The Parry primrose clan encompasses a group of species endemic to western North America from Colorado to Idaho and south into the Sierra Madre of Mexico. This talk will examine the diverse genetic and ecological perspectives we now have on the group, and how these support models of speciation on different time and geographic scales. Paleoecological, landscape and climate data show changes in the Rocky Mountain/Great Basin region since the Cretaceous that probably enhanced speciation through separation of populations on increasingly isolated alpine habitats. However, regional climatic and vegetation models for the future indicate that concerns about habitat loss, diminishing populations, and poor reproduction are warranted for many members of the clan.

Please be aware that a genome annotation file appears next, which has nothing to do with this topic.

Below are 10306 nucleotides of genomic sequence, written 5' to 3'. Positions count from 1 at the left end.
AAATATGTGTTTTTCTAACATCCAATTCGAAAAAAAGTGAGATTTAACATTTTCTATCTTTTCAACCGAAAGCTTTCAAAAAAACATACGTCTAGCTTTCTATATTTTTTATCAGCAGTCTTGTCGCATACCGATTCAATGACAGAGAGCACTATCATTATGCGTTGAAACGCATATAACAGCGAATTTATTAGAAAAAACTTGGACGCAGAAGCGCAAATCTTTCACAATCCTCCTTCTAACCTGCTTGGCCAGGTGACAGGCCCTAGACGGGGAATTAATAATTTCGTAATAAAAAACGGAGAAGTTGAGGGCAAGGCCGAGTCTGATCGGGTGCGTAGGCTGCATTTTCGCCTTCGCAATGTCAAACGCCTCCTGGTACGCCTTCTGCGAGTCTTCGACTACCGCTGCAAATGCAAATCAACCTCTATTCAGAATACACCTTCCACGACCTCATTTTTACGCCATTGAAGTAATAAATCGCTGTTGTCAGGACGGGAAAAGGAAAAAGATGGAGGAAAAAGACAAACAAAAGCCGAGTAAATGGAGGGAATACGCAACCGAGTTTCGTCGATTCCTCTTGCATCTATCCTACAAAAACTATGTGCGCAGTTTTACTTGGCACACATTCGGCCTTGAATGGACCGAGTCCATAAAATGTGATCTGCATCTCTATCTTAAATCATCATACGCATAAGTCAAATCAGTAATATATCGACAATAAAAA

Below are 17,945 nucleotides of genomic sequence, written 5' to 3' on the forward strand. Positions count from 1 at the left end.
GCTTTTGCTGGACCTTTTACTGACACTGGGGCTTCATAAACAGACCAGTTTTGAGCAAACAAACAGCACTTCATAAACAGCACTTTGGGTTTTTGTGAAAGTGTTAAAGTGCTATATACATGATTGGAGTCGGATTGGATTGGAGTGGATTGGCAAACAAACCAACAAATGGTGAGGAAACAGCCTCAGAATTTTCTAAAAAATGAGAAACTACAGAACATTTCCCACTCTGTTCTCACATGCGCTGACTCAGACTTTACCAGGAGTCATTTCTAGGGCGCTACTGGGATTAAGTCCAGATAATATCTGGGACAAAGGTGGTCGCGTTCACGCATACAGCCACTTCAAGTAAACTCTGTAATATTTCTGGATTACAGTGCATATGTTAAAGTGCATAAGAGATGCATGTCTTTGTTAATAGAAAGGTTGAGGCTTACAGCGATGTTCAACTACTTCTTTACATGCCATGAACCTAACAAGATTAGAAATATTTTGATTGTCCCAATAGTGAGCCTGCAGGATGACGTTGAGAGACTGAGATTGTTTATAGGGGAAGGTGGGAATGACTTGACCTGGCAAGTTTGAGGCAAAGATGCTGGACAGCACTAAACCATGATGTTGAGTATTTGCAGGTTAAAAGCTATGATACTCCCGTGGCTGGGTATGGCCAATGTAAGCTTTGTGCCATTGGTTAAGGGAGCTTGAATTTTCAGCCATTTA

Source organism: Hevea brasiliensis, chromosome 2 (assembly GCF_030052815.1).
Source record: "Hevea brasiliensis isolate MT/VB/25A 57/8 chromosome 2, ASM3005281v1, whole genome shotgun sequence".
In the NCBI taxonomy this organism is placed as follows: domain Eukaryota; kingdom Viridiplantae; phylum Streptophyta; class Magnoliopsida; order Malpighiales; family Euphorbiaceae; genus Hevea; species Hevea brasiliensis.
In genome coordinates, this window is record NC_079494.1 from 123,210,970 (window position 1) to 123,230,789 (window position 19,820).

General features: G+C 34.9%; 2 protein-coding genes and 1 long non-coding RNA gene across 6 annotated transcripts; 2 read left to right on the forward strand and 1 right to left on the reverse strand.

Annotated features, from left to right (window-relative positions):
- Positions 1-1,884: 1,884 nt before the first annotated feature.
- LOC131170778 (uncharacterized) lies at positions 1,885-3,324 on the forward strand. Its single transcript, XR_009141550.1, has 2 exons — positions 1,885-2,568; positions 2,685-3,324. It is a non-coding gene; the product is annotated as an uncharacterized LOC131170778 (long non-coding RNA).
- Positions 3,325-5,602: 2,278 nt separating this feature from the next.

Tass Kelso is a professor of biology at Colorado College, where she has been teaching botany since 1987. Her research specialties are the evolution, diversity and biogeography of the western flora, especially the Primulaceae.
Thursday, October 22, 2009
Denver Botanic Gardens – GATES HALL